• New lawns can also now be laid with turf or seeds sown. Renovation can take place with edges reshaped, aerated with either hollow or solid tines, scarify to remove thatch and moss and then re-seed bare pots. A slow release fertiliser can also be used to encourage healthy growth.

Check out our online shop or call in soon.

Gardening Basics

Wondering how to start a garden? Find your confidence with these expert gardening tips.

Never gardened before? No problem. Make your grow-you-own dreams a reality with these easy-to-follow tips.

1. Site it right.

Starting a garden is just like home it’s all about location. (out of sight, out of mind definitely applies to gardening).

2. Follow the sun.

Misjudging sunlight is a common pitfall when you’re first learning to garden. Pay attention to how sunlight plays through your garden before choosing an area for your edible plants, including many vegetables, herbs, and fruits, need at least 6 hours of sun in order to thrive.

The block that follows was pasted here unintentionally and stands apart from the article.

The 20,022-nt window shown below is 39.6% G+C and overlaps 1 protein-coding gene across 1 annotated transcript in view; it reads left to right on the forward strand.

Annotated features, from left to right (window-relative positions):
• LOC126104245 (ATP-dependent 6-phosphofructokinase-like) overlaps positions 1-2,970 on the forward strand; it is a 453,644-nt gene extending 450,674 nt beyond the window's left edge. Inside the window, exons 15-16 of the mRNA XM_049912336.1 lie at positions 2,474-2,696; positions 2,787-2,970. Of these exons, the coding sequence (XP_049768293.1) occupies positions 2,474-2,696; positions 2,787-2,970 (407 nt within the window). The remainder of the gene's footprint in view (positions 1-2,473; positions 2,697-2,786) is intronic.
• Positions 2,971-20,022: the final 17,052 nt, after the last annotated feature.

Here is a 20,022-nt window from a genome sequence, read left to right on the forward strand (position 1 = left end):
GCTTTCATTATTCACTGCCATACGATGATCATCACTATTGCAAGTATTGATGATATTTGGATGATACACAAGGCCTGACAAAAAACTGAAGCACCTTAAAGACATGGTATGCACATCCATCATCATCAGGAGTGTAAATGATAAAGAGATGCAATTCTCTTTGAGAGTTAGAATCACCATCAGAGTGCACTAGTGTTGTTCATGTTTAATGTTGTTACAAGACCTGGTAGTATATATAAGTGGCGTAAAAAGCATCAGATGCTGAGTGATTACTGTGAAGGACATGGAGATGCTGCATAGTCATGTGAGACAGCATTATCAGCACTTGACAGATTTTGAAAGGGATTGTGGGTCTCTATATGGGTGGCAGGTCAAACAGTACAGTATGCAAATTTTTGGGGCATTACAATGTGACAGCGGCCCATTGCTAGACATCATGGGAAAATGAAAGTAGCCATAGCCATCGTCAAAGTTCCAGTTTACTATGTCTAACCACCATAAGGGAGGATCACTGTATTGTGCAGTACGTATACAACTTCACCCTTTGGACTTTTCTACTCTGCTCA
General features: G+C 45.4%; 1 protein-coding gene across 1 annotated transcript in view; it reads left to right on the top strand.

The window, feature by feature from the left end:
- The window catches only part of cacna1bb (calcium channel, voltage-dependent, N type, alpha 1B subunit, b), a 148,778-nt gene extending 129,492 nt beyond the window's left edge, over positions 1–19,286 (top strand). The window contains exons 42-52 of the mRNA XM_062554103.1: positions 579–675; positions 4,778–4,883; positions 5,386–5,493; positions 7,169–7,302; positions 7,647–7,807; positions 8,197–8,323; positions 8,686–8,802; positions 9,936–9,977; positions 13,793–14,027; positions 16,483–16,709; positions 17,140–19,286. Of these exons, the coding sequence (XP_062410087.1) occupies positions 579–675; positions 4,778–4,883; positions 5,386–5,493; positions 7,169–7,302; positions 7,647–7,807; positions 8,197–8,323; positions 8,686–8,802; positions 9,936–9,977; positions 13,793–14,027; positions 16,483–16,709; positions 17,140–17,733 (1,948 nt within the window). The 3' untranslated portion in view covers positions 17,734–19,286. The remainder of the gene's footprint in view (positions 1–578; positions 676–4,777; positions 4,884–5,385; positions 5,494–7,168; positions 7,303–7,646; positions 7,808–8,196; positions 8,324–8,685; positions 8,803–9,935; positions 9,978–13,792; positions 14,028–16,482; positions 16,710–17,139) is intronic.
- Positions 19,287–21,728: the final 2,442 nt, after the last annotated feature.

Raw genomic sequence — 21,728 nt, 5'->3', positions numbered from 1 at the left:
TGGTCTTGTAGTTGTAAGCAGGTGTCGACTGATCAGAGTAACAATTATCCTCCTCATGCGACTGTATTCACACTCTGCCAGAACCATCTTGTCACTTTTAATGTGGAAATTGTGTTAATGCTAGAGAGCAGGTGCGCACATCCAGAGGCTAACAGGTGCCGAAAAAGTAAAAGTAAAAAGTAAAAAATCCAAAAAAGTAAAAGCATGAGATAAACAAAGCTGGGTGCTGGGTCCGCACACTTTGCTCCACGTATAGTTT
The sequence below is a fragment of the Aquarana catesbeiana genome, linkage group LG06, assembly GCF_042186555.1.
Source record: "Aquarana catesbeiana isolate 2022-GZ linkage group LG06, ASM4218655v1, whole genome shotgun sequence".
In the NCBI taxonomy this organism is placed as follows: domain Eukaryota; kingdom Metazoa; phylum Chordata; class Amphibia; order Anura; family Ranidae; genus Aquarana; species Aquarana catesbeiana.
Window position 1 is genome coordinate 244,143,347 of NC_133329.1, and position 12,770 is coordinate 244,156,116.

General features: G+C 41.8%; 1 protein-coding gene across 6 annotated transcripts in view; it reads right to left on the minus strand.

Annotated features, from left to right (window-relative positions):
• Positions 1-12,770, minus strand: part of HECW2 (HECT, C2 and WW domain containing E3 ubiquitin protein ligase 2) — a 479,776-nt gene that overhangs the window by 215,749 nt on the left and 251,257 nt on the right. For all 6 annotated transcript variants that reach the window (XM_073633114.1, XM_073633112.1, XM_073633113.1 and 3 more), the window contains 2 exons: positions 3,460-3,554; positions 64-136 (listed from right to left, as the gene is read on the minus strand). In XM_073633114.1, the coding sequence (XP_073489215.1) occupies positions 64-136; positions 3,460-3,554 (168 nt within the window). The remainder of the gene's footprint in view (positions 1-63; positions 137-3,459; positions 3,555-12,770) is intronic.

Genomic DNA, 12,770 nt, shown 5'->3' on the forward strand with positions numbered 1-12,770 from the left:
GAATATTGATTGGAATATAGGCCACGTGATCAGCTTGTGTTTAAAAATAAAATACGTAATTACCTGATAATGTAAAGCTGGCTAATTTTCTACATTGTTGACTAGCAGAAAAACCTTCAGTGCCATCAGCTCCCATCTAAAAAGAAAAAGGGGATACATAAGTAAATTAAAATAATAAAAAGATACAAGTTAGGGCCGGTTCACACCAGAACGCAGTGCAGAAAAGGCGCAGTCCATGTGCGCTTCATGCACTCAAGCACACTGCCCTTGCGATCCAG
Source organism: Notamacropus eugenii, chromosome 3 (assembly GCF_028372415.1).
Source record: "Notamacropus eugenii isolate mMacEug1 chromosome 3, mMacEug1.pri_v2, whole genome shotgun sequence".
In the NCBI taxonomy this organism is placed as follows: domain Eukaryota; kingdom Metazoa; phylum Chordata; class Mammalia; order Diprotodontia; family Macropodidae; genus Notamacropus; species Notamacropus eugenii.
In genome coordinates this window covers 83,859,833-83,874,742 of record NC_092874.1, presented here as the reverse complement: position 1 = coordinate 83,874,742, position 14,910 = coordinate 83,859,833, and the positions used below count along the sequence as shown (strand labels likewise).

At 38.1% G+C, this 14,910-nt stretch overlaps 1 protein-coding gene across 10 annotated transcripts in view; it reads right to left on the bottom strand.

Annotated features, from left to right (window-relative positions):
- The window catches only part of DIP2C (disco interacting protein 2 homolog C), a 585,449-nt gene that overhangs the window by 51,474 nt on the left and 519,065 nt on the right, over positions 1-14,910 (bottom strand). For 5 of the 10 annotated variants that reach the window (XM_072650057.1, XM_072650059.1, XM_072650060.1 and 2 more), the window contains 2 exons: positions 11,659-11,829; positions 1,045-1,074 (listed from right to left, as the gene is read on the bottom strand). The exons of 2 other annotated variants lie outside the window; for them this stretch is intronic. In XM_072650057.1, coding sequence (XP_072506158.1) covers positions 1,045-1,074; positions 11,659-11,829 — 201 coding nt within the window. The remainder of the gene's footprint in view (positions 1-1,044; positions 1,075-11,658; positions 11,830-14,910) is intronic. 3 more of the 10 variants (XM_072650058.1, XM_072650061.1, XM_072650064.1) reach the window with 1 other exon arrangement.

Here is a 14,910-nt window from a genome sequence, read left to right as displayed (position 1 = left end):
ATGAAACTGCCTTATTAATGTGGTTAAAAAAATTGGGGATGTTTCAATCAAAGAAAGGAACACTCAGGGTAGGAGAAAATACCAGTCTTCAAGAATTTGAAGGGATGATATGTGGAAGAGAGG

3. Stay close to water.

One of the best gardening tips you’ll ever get is to plan your new garden near a water source. Make sure you can run a hose to your garden site, so you don’t have to lug water to it each time your plants get thirsty. If you need to invest in a hose reel why not take a look at our range here

The best way to tell if plants need watering is to push a finger an inch down into the soil (that’s about one knuckle deep). If it’s dry, it’s time to water.

4. Start with great soil.

When starting a garden, one of the top pieces of advice is to invest in soil that is nutrient-rich and well-drained. Achieve this just-right blend by mixing 3 inches of All Purpose Garden Soil into the top 6 to 8 inches of existing soil if you’re planning to plant in the ground. If you’re planting in a raised bed use a good vegetable Soil, which is the perfect weight and texture for raised bed growing.

5. Consider containers.

When space is at a premium, look to containers. You can grow many plants in pots, including vegetables, herbs, flowers, fruit trees, berries, and shrubs. When gardening in containers, use a pot that’s large enough for the plant it’s hosting, and fill it with good quality soil.

6. Choose the right plants.